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Posted Tuesday, May 24, 2005

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March 15, 1974


DAVID IRVING: The Rise and Fail of the Luftwaffe. The Life of Luftwaffe Marshal Erhard Milch, 451pp WEIDENFELD & NICOLSON £5.95

TO look at the genesis and downfall of the Luftwaffe with David Irving largely through the eyes of [Erhard] Milch is to be impressed once again with the German government's lack of vision, its rejection time after time of good advice and Göring's inability to pick the right man for the job -- or to back the right man when luck presented him.

Before war was imminent Milch submitted a ten-year plan for the development of air force equipment and training, and had it turned down. He concluded that what Göring wanted was a "propaganda air force ", not a real one, but he went on trying to convince his superiors of the need of an efficient fighter force. He nearly succeeded in 1943-44 when the' strategic campaigns of the RAF aid the United States Air Force were conducted only at great cost in men and aircraft. In the end he was eased out of his position as director of air armaments, but he continued to believe that not even the massive strikes of the Flying Fortresses against Germany's oil supplies could have defeated her if the fighters, particularly the jet fighters. could have taken over in sufficient numbers.

The Nazis had made an exciting start in evading the Versailles Treaty, with their secret pilot-training, their building of commercial aircraft convertible into bombers, their organization of an aircraft industry and an air staff. The seeds of trouble were sown when Hitler launched into war two years too soon early successes gave him his persistent faith in the bomber. By 1944 he was converted to the defensive idea which Milch had advocated from the start, but it was too late. Hitler and Göring had made no allowance for the fact that specialist aircraft took. much longer to develop in the 1940s than they had done in 1914. In any event, they had neglected the long-range bomber, partly because Göring emphasized numbers and Hitler the tactical use of the air arm. By 1943 they were fuming at the superior characteristics of the Fortresses, the Lancasters and especially the Mosquitoes. Milch's diaries, to which Mr Irving has had access, contain convincing evidence.

There can be no doubt from this evidence that Milch thought along the right lines and sought to influence policy and action. When he failed to move his masters, he remained loyal to them, though he had to contend with Göring's vanity and Udet's shiftlessness throughout the years when the latter was in charge of aircraft design and production. Milch was hampered, too, by Messerschmitt's love of new projects and lack of interest in production.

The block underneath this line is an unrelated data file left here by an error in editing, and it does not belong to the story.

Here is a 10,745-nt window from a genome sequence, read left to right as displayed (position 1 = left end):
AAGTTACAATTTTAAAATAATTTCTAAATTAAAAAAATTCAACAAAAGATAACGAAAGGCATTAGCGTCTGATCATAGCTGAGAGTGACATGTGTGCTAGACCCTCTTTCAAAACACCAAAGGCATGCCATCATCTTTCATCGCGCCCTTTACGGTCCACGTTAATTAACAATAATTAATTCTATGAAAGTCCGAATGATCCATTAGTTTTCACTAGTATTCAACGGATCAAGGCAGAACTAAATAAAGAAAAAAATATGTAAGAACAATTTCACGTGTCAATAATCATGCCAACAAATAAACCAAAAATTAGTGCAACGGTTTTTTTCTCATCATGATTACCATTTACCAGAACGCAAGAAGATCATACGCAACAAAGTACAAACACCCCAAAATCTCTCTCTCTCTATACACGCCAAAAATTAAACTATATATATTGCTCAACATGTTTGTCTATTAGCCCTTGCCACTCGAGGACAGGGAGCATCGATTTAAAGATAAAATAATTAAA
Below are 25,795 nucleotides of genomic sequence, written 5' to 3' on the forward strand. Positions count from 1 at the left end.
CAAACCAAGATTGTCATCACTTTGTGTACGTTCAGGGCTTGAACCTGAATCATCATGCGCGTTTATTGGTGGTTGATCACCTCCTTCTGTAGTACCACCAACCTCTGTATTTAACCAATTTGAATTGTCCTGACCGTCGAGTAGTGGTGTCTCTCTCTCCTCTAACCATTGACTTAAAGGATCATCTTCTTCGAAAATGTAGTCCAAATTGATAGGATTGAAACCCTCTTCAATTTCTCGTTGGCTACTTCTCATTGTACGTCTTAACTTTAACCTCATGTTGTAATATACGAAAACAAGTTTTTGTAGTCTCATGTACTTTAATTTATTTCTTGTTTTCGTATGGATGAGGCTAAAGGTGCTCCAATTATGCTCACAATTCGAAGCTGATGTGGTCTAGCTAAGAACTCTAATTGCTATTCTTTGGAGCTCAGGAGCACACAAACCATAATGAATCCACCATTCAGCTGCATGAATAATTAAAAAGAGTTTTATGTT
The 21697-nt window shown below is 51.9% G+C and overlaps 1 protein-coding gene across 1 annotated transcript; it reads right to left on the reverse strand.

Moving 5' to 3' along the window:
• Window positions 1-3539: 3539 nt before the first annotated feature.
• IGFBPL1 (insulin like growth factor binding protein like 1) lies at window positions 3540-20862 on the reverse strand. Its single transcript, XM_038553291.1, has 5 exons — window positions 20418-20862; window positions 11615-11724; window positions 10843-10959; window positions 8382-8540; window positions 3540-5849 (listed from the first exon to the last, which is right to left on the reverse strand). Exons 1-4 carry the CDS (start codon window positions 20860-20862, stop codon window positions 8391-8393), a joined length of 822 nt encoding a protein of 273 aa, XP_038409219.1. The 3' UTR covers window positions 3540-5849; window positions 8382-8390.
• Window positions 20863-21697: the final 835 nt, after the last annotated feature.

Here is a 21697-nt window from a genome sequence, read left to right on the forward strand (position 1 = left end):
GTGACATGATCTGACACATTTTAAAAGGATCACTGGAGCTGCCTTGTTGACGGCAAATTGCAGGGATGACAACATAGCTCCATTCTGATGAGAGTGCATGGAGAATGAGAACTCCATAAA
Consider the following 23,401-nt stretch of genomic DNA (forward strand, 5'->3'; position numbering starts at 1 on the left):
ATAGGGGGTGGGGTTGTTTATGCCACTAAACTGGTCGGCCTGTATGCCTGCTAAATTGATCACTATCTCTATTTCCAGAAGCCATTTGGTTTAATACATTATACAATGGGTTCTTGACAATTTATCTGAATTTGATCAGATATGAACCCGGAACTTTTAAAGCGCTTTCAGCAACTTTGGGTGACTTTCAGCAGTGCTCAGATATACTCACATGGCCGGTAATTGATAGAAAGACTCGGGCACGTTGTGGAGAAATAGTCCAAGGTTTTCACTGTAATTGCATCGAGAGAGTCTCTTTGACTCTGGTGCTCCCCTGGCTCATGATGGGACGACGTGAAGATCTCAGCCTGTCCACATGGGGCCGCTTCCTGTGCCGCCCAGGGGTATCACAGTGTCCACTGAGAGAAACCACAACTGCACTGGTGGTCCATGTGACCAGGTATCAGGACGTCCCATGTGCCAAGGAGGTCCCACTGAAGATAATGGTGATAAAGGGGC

Later he found his friend Speer blocking his attempts to get the requisite men and materials for the aircraft industry. The wonder is that he succeeded between 1939 and 1944 in multiplying output four times: indeed, Hitler several times alluded to Milch as the man to whom the word "impossible" was unknown. Hitler also relied on his thrust and enterprise in the more difficult military situations, belatedly putting him in charge of supplying by air the beleaguered army in Stalingrad. The tale of how Milch restored the flow by energetic action on the airfields, with the temperature 27 degrees below zero, and inside Stalingrad itself is proof of the quality of the man (he had already won his Knight's Cross as field marshal directing the air operations in Norway.)

Milch in conference

Mr Irving occasionally describes Milch as "ruthless ". It would be more accurate to say "single-minded and endlessly energetic ". He was not ruthless enough to get Udet unseated when he went on neglecting his work and presenting misleading returns: Udet was his friend. He could do little to move or remove Göring, who admitted that he never read his reports and was clearly jealous of him: Göring, too, had been his friend. Milch remained devoted to Hitler despite his leader's annoyance when he spoke frankly.

There is no suggestion that, with these weaknesses cured, he could have saved the Luftwaffe. There were too many changes in military objectives and in the assessment of the means necessary to their realization. The Rise and Fall of the Luftwaffe does not alter in any marked degree earlier conclusions about the Luftwaffe's ultimate defeat.

But the book does set out the muddle of competing interests, the intense vitality of the air effort, and the clash of personalities watching their own prospects. Milch was not ruthless enough, or concerned enough with his own glory, to make a successful gladiator in that contest. Ironically, he was disgracefully used by the United States authorities when they got hold of him for treating his workers harshly. In truth, he fought harder for them than he did for himself.

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